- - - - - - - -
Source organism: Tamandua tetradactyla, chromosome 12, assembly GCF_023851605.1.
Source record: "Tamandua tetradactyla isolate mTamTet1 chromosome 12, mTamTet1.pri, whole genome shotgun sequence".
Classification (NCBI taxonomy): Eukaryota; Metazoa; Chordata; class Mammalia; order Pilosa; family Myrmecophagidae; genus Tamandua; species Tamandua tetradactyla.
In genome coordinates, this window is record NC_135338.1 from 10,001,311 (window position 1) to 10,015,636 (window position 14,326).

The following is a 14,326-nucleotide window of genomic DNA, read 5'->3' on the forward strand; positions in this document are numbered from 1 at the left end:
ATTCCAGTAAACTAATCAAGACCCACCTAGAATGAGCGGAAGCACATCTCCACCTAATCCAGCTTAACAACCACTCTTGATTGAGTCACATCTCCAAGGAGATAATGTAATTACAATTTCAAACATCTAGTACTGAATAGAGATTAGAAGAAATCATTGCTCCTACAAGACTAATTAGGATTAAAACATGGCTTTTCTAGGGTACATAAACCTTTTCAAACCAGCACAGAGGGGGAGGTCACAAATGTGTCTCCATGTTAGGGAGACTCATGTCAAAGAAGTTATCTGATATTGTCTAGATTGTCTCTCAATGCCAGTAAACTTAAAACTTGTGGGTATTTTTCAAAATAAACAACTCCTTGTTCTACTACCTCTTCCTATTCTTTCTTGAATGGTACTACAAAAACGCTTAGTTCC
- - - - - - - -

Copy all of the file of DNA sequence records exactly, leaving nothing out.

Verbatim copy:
Source organism: Tamandua tetradactyla, chromosome 12, assembly GCF_023851605.1.
Source record: "Tamandua tetradactyla isolate mTamTet1 chromosome 12, mTamTet1.pri, whole genome shotgun sequence".
Classification (NCBI taxonomy): Eukaryota; Metazoa; Chordata; class Mammalia; order Pilosa; family Myrmecophagidae; genus Tamandua; species Tamandua tetradactyla.
In genome coordinates, this window is record NC_135338.1 from 10,001,311 (window position 1) to 10,015,636 (window position 14,326).

The following is a 14,326-nucleotide window of genomic DNA, read 5'->3' on the forward strand; positions in this document are numbered from 1 at the left end:
ATTCCAGTAAACTAATCAAGACCCACCTAGAATGAGCGGAAGCACATCTCCACCTAATCCAGCTTAACAACCACTCTTGATTGAGTCACATCTCCAAGGAGATAATGTAATTACAATTTCAAACATCTAGTACTGAATAGAGATTAGAAGAAATCATTGCTCCTACAAGACTAATTAGGATTAAAACATGGCTTTTCTAGGGTACATAAACCTTTTCAAACCAGCACAGAGGGGGAGGTCACAAATGTGTCTCCATGTTAGGGAGACTCATGTCAAAGAAGTTATCTGATATTGTCTAGATTGTCTCTCAATGCCAGTAAACTTAAAACTTGTGGGTATTTTTCAAAATAAACAACTCCTTGTTCTACTACCTCTTCCTATTCTTTCTTGAATGGTACTACAAAAACGCTTAGTTCC